At the Tate Modern
I had not heard much about Alexander Calder (b. 1898) before visiting the Tate. I like the element of surprise and the impact of first impressions. Calder was a modernist Artist who’s work not only invented the concept of the ` Mobile` a phrase coined by Duchamp (Tate,s.d) but also in his wire sculptures, toys and motorised assemblages. The intention of the exhibition has been to focus on Calder’s pioneering approach to sculpture, in the way he questioned traditional idea’s about the medium he worked with (Interpretation Team, 2015).
I was fascinated by the multi-dimensional concepts that Calder explored in his life time.
I was first presented with Hercules and Lion (1928) a wire sculpture suspended from the ceiling. Here Calder created a work that was more about line rather than mass, unlike his contemporaries in the Modernist era who used more solid materials of paint to depict similar subject matter. This was like a drawing in the air, I was fascinated by the 3 dimensional qualities of this piece.
Calder demonstrated his concepts around staged random sounds with Small Sphere and Heavy Sphere (1932-3), objects, chosen for their resonance were strategically placed to be struck by two suspended spheres moved by a participant. Here Calder incorporates performance, musical instruments and sculpture, influencing artists such as John Cage (Interpretation Team, 2015)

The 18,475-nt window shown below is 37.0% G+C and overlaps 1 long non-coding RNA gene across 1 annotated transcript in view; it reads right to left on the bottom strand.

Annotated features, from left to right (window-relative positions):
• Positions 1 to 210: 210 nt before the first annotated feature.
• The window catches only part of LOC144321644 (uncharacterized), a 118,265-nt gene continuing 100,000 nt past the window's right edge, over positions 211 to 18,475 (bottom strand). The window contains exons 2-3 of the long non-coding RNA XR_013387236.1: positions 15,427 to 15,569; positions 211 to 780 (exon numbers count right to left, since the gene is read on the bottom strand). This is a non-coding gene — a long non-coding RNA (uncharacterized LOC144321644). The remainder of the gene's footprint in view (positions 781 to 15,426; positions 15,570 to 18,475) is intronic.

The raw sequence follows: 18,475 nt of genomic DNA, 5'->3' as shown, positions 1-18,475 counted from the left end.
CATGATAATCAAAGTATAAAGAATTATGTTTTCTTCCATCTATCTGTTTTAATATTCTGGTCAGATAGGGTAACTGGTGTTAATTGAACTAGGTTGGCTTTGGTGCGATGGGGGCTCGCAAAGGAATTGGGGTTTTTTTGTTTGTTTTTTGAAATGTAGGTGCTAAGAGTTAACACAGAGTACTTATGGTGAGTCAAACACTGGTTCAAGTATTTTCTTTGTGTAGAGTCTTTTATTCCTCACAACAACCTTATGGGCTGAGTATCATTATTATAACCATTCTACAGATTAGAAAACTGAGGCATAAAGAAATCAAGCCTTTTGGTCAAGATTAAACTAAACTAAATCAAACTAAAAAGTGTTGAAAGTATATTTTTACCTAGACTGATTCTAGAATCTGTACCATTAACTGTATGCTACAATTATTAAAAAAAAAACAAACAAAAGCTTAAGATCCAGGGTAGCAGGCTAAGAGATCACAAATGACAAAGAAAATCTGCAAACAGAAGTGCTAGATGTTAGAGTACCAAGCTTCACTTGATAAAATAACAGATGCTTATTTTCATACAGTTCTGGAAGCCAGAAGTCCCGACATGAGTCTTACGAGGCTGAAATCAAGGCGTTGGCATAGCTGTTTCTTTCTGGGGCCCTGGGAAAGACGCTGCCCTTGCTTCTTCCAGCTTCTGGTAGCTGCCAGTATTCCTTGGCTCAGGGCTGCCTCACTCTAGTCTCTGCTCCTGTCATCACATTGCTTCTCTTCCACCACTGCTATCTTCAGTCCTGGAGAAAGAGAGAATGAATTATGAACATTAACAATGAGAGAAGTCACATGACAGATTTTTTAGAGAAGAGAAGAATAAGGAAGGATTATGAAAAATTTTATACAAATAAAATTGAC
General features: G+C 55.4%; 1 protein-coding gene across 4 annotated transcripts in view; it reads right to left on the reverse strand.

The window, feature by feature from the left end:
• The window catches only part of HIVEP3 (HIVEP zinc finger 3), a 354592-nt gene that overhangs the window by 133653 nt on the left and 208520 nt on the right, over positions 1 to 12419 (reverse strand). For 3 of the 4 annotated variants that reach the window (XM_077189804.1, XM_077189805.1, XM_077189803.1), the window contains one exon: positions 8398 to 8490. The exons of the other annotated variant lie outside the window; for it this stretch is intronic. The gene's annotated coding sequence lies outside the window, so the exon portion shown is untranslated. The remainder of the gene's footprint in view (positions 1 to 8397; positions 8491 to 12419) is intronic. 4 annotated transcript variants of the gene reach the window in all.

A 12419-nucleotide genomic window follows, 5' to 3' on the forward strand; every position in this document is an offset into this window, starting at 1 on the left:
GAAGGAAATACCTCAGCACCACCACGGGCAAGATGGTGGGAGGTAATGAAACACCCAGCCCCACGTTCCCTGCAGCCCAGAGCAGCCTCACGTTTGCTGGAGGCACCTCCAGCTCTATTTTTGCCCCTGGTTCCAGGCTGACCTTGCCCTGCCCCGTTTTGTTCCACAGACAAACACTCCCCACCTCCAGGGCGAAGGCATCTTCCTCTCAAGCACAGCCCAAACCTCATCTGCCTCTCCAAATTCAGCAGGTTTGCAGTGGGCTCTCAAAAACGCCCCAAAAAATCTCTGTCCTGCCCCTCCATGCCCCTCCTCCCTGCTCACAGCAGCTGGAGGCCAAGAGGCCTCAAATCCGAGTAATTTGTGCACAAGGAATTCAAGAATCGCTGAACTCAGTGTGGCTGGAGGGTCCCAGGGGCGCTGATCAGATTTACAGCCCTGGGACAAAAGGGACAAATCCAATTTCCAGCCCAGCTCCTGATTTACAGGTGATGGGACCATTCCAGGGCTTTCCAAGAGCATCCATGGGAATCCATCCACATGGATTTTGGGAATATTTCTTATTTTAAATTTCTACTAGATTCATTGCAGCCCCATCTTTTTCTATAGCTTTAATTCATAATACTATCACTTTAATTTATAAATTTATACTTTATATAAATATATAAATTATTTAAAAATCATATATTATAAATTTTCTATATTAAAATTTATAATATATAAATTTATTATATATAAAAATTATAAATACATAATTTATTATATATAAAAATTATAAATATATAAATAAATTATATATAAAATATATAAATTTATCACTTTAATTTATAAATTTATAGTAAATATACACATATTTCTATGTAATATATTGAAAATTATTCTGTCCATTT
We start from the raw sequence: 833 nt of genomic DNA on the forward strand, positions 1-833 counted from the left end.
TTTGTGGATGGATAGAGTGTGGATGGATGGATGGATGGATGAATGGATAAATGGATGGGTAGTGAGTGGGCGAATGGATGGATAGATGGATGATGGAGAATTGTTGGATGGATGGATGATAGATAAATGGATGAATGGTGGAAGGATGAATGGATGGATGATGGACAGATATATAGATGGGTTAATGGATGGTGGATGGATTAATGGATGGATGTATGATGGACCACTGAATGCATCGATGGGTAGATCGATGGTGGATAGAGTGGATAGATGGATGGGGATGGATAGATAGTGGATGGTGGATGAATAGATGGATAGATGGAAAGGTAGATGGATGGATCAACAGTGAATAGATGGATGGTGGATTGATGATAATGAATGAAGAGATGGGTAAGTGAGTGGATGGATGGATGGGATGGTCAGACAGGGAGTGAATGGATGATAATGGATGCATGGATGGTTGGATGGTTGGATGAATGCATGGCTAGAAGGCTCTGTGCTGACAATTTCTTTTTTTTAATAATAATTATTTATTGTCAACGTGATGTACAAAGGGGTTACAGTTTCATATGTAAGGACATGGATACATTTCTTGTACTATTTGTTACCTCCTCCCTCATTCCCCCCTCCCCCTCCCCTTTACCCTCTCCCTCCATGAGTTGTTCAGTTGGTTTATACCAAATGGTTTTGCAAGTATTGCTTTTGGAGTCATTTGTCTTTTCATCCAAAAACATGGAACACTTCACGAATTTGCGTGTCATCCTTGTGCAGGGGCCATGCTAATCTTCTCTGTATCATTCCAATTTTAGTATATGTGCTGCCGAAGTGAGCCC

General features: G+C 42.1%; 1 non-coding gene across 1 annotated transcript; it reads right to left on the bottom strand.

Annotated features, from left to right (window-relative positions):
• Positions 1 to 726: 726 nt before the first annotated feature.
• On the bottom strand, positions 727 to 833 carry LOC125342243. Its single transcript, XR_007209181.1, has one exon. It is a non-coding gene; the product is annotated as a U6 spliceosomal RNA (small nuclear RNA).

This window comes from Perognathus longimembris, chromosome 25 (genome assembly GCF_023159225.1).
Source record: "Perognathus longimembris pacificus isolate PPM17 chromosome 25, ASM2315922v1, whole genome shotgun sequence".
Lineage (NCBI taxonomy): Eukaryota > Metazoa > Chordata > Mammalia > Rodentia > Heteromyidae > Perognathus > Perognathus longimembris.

Over all I can see how work Calder created was really pioneering for its time, and his works have been a catalyst for many artists. Using different materials in innovative ways Calder touches on a plethora of subject matter and multi-sensory experimentation.
Calder foundation (s.d) Alexander Calder: Performing Sculpture. At: http://www.calder.org/news/blog (Accessed 17/11/15)
Interpretation Team (2015) Alexander Calder: Performing Sculpture. London: Tate
Yale University Press (2015) Alexander Calder: Performing Sculpture. At: https://yalepress.yale.edu/yupbooks/book.asp?isbn=9780300219159 (Accessed 17/11/15)
Tate (s.d) Alexander Calder: Performing Sculpture. At: http://www.tate.org.uk/whats-on/tate-modern/exhibition/alexander-calder-performing-sculpture (Accessed 17/11/15)